2. Tomorrow is our sixth anniversary. Yes, we got married young (I was 22, Stu was 23.) No, we have never regretted it. At least, I haven't. I'm pretty sure Stuey hasn't. We're celebrating by hiring a babysitter (for like, the third time, ever) and going out to eat at a fancy schmancy place downtown that features locally grown food. They've been listed as one of the best 100 restaurants in the country. I am very excited about this.

3. I think I'm getting the "nesting" syndrome a little early. I find myself taken over by the urge to clean the house. This, of course, is in direct conflict with Daniel's constant cluttering of various toys and household objects. It's also in direct conflict with the fatigue I have experienced of late due to the 90+ degree heat here (unusual for Wisconsin). Thus, my house isn't cleaner than normal, but it bothers me more.

4. Since reading Animal, Vegetable, Miracle, I'm inspired to try making my own cheese. I checked out Home Cheese Making by Ricki Carroll from the local library. There's a recipe in there for 30-minute mozzarella. I think I'll need to get some proper cheese cloth and culture before I make any...but when the time comes, I'll let you know how it goes.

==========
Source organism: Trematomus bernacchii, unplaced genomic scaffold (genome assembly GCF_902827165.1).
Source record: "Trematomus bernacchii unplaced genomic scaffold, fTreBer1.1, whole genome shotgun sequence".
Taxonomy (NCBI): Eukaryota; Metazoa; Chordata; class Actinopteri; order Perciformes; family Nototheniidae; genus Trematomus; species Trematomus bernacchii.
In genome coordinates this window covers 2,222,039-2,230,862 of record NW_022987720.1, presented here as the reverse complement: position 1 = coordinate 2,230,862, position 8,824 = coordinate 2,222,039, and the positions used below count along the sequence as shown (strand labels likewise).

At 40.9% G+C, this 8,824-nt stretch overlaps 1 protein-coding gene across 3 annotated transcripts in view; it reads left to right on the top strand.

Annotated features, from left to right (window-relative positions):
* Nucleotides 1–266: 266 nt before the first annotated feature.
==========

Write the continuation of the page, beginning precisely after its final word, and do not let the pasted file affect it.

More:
5. I spent the better part of two days this week in recording sessions with my friend Julia. We recorded three songs for my dissertation project, plus several arias for her audition CD. It was really fun, and everything went so well that we're not even going to have that much editing to do: just a couple of splices, and there were some takes that were so good we won't have to do any cut-and-paste at all! I hope the rest of my project goes this well, seeing as what we just did is maybe 1/6 of a whole CD. And it's August already. Cripes.

6. We were on vacation for a little over a week. Basically, we did a lot of driving to Minnesota, Kansas and Nebraska attending a wedding, visiting family, visiting more family...this is really the only kind of vacation we ever take. (One day we'll win the lottery, drop the kid[s] off at some willing relative or other, and go to Italy. One day.) We had a good time, despite the Kansas heat, and Daniel did very well with all the new environments and new people. He even did okay in the car.

7. It's been a while since I've put pictures up. Here are a few from a one-night camping trip we took last month at Devil's Lake.

(As you can see, Daniel has a little ways to go before appreciating the great outdoors. He preferred playing in the car to being outside, and checked out for most of our early morning hike.)